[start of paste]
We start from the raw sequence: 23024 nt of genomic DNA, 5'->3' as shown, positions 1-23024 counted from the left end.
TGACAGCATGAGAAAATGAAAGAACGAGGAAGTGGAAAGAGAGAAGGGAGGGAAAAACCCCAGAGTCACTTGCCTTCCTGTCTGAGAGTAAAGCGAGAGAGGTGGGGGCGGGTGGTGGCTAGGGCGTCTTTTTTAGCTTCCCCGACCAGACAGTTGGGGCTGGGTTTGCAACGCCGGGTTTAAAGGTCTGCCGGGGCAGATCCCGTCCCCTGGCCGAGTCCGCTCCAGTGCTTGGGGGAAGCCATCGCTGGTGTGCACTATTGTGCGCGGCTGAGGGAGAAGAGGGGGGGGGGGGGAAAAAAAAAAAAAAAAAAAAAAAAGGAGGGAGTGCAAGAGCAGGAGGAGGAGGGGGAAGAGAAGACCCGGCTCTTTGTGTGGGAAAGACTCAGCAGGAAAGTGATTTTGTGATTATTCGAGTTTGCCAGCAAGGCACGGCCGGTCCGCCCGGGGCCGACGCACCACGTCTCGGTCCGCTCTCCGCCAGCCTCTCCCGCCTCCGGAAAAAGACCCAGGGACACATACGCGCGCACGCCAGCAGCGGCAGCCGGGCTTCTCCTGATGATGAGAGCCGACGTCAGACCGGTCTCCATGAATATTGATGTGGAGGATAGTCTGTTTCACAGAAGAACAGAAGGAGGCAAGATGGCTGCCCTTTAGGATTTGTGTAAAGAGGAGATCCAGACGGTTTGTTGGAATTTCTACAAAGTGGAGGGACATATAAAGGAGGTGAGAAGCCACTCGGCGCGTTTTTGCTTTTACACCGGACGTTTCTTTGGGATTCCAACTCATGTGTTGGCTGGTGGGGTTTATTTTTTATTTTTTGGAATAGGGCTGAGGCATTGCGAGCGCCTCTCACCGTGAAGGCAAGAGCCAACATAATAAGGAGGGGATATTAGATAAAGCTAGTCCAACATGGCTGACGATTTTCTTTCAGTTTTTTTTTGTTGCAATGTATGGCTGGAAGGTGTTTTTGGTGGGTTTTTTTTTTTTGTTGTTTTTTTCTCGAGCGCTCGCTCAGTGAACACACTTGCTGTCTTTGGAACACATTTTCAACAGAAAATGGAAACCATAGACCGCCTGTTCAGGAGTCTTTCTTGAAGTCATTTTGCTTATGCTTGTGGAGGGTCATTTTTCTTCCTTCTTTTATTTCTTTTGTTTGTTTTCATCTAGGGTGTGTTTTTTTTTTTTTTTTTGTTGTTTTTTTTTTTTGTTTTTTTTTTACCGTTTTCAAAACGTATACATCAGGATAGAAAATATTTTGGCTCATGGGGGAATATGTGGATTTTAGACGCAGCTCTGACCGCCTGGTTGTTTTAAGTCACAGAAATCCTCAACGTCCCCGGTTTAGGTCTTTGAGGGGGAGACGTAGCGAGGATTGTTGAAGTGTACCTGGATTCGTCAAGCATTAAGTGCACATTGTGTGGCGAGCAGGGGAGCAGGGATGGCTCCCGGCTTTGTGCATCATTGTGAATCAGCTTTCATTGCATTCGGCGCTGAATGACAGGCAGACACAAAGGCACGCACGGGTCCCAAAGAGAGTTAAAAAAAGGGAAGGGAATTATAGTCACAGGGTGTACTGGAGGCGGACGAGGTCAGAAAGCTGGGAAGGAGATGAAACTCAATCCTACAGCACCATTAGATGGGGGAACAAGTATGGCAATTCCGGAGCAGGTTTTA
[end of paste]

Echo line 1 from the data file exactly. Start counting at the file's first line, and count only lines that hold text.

We start from the raw sequence: 23024 nt of genomic DNA, 5'->3' as shown, positions 1-23024 counted from the left end.